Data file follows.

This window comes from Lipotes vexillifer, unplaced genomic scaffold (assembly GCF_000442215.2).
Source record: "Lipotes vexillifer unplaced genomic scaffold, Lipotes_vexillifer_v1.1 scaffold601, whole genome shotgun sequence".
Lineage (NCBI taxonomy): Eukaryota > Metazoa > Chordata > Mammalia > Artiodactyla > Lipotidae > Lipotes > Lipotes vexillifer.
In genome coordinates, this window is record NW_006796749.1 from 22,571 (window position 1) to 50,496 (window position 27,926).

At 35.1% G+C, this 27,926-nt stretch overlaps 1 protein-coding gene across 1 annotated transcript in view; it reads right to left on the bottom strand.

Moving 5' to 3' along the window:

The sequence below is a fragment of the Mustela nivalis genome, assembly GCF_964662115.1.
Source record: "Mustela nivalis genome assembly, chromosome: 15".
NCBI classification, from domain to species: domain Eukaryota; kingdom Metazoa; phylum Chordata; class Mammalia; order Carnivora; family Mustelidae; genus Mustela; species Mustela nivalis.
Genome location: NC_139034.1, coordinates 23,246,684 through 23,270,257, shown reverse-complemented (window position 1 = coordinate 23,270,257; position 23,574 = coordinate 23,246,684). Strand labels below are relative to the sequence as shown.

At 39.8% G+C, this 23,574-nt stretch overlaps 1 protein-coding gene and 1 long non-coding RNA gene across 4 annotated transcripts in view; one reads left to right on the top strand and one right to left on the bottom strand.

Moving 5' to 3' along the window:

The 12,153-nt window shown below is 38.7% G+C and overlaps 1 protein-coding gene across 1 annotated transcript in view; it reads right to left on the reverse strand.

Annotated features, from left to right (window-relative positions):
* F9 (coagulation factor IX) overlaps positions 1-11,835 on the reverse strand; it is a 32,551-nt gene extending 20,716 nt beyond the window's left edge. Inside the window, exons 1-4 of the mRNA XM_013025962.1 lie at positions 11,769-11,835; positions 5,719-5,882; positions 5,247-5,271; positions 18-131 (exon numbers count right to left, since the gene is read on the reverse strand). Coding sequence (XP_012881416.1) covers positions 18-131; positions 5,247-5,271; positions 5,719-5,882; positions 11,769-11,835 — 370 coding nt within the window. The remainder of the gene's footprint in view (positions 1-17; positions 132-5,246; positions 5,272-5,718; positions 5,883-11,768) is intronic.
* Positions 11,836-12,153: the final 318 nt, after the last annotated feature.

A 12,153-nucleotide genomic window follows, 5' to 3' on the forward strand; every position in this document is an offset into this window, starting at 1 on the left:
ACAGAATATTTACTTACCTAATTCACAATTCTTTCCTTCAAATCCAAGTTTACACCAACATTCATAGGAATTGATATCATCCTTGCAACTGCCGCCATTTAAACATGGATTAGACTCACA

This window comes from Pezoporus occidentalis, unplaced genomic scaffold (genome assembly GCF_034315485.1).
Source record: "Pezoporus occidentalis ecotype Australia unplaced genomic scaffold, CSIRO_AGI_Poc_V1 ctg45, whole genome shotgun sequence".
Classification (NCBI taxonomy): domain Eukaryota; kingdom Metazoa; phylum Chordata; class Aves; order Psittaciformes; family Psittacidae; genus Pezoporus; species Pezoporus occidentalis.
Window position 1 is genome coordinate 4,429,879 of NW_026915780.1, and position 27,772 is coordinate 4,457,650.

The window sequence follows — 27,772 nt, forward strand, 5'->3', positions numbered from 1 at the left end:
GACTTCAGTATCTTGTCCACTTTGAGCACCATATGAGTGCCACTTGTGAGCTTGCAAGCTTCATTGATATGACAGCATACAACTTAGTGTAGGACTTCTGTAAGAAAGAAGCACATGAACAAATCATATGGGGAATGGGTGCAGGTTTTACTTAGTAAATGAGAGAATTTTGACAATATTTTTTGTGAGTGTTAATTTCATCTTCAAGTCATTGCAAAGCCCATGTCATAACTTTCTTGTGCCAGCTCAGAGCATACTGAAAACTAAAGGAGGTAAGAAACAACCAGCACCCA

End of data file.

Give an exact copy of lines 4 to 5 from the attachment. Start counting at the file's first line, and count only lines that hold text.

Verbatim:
In genome coordinates, this window is record NW_006796749.1 from 22,571 (window position 1) to 50,496 (window position 27,926).

At 35.1% G+C, this 27,926-nt stretch overlaps 1 protein-coding gene across 1 annotated transcript in view; it reads right to left on the bottom strand.